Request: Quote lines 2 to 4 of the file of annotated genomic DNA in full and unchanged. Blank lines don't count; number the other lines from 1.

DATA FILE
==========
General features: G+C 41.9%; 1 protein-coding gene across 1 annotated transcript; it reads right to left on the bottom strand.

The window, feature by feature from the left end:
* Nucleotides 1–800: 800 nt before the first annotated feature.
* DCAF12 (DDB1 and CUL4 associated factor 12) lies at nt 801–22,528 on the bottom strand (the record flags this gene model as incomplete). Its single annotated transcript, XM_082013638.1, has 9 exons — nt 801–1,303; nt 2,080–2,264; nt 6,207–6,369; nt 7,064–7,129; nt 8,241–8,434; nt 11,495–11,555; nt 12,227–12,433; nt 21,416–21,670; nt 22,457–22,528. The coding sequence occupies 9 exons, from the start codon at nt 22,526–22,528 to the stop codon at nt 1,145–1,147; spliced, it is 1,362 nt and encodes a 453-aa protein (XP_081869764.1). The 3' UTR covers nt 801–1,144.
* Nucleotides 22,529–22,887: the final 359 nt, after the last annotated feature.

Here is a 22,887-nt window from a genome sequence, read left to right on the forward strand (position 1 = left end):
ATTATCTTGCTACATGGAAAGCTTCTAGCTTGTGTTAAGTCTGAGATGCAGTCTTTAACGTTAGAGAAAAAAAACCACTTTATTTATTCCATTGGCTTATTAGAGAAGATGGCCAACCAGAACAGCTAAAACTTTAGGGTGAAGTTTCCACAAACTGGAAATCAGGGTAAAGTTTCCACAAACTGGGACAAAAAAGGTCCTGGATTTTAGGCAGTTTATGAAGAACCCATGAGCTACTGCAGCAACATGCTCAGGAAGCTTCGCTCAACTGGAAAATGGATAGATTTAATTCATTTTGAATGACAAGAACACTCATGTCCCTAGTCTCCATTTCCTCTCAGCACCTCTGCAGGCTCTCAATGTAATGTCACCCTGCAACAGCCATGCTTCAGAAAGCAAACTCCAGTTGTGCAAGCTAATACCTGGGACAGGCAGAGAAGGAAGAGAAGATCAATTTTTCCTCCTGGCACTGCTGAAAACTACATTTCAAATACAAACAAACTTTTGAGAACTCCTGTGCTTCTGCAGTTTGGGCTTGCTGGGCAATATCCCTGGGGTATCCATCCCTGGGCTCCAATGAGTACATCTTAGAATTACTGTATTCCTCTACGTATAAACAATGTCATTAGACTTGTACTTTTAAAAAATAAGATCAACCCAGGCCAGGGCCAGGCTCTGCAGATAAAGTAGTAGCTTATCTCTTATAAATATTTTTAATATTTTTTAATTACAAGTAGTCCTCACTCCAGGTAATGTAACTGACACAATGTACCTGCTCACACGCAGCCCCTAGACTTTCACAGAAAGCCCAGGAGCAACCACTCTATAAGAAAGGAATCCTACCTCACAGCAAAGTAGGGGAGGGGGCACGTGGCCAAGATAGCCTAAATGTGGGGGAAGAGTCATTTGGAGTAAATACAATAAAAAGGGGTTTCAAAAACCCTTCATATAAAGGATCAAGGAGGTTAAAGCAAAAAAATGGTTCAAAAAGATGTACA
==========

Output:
The window, feature by feature from the left end:
* Nucleotides 1–800: 800 nt before the first annotated feature.
* DCAF12 (DDB1 and CUL4 associated factor 12) lies at nt 801–22,528 on the bottom strand (the record flags this gene model as incomplete). Its single annotated transcript, XM_082013638.1, has 9 exons — nt 801–1,303; nt 2,080–2,264; nt 6,207–6,369; nt 7,064–7,129; nt 8,241–8,434; nt 11,495–11,555; nt 12,227–12,433; nt 21,416–21,670; nt 22,457–22,528. The coding sequence occupies 9 exons, from the start codon at nt 22,526–22,528 to the stop codon at nt 1,145–1,147; spliced, it is 1,362 nt and encodes a 453-aa protein (XP_081869764.1). The 3' UTR covers nt 801–1,144.